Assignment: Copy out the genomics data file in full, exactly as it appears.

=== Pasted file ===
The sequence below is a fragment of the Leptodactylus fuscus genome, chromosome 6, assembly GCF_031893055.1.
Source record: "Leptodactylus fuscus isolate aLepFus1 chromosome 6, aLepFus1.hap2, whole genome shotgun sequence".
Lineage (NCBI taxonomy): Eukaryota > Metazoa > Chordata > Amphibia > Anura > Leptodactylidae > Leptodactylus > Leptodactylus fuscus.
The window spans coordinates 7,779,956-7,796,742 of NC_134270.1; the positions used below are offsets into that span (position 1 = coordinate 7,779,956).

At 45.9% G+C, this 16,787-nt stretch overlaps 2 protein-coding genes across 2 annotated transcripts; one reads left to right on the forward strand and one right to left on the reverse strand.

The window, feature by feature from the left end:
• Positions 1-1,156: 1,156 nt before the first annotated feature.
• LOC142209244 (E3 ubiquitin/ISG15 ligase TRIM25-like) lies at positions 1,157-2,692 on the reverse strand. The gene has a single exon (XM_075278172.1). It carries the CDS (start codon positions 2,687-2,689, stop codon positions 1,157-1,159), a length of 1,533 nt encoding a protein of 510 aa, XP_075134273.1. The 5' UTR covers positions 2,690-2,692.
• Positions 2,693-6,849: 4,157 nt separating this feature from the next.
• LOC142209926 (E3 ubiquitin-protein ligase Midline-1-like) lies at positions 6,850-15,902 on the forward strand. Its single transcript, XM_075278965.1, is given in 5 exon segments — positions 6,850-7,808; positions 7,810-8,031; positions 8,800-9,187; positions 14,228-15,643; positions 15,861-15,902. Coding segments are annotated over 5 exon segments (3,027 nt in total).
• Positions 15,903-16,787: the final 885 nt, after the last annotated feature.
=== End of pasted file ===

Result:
The sequence below is a fragment of the Leptodactylus fuscus genome, chromosome 6, assembly GCF_031893055.1.
Source record: "Leptodactylus fuscus isolate aLepFus1 chromosome 6, aLepFus1.hap2, whole genome shotgun sequence".
Lineage (NCBI taxonomy): Eukaryota > Metazoa > Chordata > Amphibia > Anura > Leptodactylidae > Leptodactylus > Leptodactylus fuscus.
The window spans coordinates 7,779,956-7,796,742 of NC_134270.1; the positions used below are offsets into that span (position 1 = coordinate 7,779,956).

At 45.9% G+C, this 16,787-nt stretch overlaps 2 protein-coding genes across 2 annotated transcripts; one reads left to right on the forward strand and one right to left on the reverse strand.

The window, feature by feature from the left end:
• Positions 1-1,156: 1,156 nt before the first annotated feature.
• LOC142209244 (E3 ubiquitin/ISG15 ligase TRIM25-like) lies at positions 1,157-2,692 on the reverse strand. The gene has a single exon (XM_075278172.1). It carries the CDS (start codon positions 2,687-2,689, stop codon positions 1,157-1,159), a length of 1,533 nt encoding a protein of 510 aa, XP_075134273.1. The 5' UTR covers positions 2,690-2,692.
• Positions 2,693-6,849: 4,157 nt separating this feature from the next.
• LOC142209926 (E3 ubiquitin-protein ligase Midline-1-like) lies at positions 6,850-15,902 on the forward strand. Its single transcript, XM_075278965.1, is given in 5 exon segments — positions 6,850-7,808; positions 7,810-8,031; positions 8,800-9,187; positions 14,228-15,643; positions 15,861-15,902. Coding segments are annotated over 5 exon segments (3,027 nt in total).
• Positions 15,903-16,787: the final 885 nt, after the last annotated feature.